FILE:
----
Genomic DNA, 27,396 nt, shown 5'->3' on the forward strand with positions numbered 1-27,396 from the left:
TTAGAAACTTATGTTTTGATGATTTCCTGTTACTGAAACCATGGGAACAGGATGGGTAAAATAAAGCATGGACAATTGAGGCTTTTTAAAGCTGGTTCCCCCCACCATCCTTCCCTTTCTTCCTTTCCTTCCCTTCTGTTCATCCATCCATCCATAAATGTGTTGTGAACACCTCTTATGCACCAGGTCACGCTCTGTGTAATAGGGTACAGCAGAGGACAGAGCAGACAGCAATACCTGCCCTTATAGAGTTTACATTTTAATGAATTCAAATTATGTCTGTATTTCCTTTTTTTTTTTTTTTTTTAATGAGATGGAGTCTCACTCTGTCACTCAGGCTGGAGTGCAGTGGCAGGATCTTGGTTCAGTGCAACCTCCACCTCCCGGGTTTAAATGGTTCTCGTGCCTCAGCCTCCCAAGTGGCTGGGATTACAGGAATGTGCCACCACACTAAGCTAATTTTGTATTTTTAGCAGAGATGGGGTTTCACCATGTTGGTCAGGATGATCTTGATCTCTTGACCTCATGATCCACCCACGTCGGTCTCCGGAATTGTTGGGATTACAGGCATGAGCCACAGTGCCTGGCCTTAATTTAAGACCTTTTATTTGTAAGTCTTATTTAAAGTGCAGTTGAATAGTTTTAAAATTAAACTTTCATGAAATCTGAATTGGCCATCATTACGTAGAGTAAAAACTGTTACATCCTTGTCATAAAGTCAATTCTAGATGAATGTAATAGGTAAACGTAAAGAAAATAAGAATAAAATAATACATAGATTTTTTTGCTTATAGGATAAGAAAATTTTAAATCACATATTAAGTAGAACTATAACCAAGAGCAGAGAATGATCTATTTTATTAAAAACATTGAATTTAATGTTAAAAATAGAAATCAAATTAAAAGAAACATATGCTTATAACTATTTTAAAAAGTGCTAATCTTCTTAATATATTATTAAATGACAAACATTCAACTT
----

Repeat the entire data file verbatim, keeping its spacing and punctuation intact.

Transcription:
Genomic DNA, 27,396 nt, shown 5'->3' on the forward strand with positions numbered 1-27,396 from the left:
TTAGAAACTTATGTTTTGATGATTTCCTGTTACTGAAACCATGGGAACAGGATGGGTAAAATAAAGCATGGACAATTGAGGCTTTTTAAAGCTGGTTCCCCCCACCATCCTTCCCTTTCTTCCTTTCCTTCCCTTCTGTTCATCCATCCATCCATAAATGTGTTGTGAACACCTCTTATGCACCAGGTCACGCTCTGTGTAATAGGGTACAGCAGAGGACAGAGCAGACAGCAATACCTGCCCTTATAGAGTTTACATTTTAATGAATTCAAATTATGTCTGTATTTCCTTTTTTTTTTTTTTTTTTAATGAGATGGAGTCTCACTCTGTCACTCAGGCTGGAGTGCAGTGGCAGGATCTTGGTTCAGTGCAACCTCCACCTCCCGGGTTTAAATGGTTCTCGTGCCTCAGCCTCCCAAGTGGCTGGGATTACAGGAATGTGCCACCACACTAAGCTAATTTTGTATTTTTAGCAGAGATGGGGTTTCACCATGTTGGTCAGGATGATCTTGATCTCTTGACCTCATGATCCACCCACGTCGGTCTCCGGAATTGTTGGGATTACAGGCATGAGCCACAGTGCCTGGCCTTAATTTAAGACCTTTTATTTGTAAGTCTTATTTAAAGTGCAGTTGAATAGTTTTAAAATTAAACTTTCATGAAATCTGAATTGGCCATCATTACGTAGAGTAAAAACTGTTACATCCTTGTCATAAAGTCAATTCTAGATGAATGTAATAGGTAAACGTAAAGAAAATAAGAATAAAATAATACATAGATTTTTTTGCTTATAGGATAAGAAAATTTTAAATCACATATTAAGTAGAACTATAACCAAGAGCAGAGAATGATCTATTTTATTAAAAACATTGAATTTAATGTTAAAAATAGAAATCAAATTAAAAGAAACATATGCTTATAACTATTTTAAAAAGTGCTAATCTTCTTAATATATTATTAAATGACAAACATTCAACTT